Green Computer

Obviously, computers require electricity to run, so shutting down, sleeping, or hibernating your computer when you're not using it conserves energy. Every modern operating system has its own settings for conserving power, so the first thing you should do—if you haven't already—is open the power settings of your green computer and set them for optimal energy use. Set your computer to put your monitor to sleep, spin down your hard drives, and put your computer to sleep when you're not using it. Even better, since your computer uses less power when hibernating than when sleeping, set up your computer to hibernate rather than just go to sleep.

One of the biggest turn-offs (no pun intended) about shutting down or sleeping your computer is that you miss out on some of the finer things your computer provides even when you're away. For example, if you're downloading a large file, you may want the download to continue even when you're away. Likewise, we've covered tons of ways to remotely access your computer, all of which no longer work if your computer's turned off. Luckily you can continue using your computer during these times but still conserve power the rest of the time.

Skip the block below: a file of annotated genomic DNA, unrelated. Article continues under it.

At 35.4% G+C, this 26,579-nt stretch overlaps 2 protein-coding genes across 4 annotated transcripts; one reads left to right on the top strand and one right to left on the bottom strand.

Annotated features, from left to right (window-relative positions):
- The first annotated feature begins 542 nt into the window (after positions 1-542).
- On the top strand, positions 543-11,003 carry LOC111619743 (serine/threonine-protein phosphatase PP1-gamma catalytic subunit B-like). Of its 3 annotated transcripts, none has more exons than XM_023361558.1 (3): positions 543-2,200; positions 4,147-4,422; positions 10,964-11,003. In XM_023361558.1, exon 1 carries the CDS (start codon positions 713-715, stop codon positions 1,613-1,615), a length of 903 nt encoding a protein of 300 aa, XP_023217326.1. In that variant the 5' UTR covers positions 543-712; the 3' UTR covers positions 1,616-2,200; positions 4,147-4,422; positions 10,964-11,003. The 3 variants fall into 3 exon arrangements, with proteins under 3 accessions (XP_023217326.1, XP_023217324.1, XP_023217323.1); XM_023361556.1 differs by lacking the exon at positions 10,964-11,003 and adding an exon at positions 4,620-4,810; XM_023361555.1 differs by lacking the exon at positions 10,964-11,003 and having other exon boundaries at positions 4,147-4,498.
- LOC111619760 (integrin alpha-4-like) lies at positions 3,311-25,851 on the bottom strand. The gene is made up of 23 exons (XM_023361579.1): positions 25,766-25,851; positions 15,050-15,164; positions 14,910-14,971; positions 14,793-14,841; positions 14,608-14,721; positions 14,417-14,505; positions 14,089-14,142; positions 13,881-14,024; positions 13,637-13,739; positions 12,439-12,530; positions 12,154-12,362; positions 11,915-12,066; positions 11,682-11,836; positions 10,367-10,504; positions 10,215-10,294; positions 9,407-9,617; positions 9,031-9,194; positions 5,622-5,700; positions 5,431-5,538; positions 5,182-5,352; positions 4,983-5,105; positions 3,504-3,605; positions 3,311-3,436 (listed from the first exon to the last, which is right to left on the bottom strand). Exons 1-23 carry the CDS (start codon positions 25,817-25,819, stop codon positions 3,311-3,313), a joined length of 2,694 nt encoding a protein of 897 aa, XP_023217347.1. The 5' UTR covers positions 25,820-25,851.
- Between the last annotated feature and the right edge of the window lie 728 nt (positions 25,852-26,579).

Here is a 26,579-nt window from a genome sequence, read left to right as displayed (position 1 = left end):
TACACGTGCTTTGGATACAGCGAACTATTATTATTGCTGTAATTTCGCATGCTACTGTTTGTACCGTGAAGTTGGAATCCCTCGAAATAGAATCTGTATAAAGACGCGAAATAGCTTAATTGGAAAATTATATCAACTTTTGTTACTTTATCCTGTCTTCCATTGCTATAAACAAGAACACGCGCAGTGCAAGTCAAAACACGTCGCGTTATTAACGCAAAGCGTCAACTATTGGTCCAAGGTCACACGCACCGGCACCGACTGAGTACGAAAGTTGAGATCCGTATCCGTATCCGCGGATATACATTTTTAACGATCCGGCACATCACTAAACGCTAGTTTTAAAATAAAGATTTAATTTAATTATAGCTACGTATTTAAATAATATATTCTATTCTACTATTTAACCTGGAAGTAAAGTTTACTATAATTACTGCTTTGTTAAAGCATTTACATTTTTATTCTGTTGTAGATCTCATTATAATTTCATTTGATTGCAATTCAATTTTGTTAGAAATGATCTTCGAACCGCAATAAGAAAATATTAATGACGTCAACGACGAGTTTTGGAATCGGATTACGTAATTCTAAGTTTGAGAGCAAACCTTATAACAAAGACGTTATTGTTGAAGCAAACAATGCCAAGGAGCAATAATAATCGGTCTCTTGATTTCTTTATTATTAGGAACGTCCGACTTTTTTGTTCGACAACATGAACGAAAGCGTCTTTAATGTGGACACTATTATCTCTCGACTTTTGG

For example, Windows users should check out previously mentioned WinOFF, which shuts down, restarts, and hibernates your computer (among other things) after a certain amount of time, at a specific time, or when your CPU goes idle so that your computer automatically shuts off at times you don't need it.

If a download is what you're waiting for, many peer-to-peer clients, like the popular BitTorrent client uTorrent, can shutdown your computer when a download completes so you can get your file and save energy, too.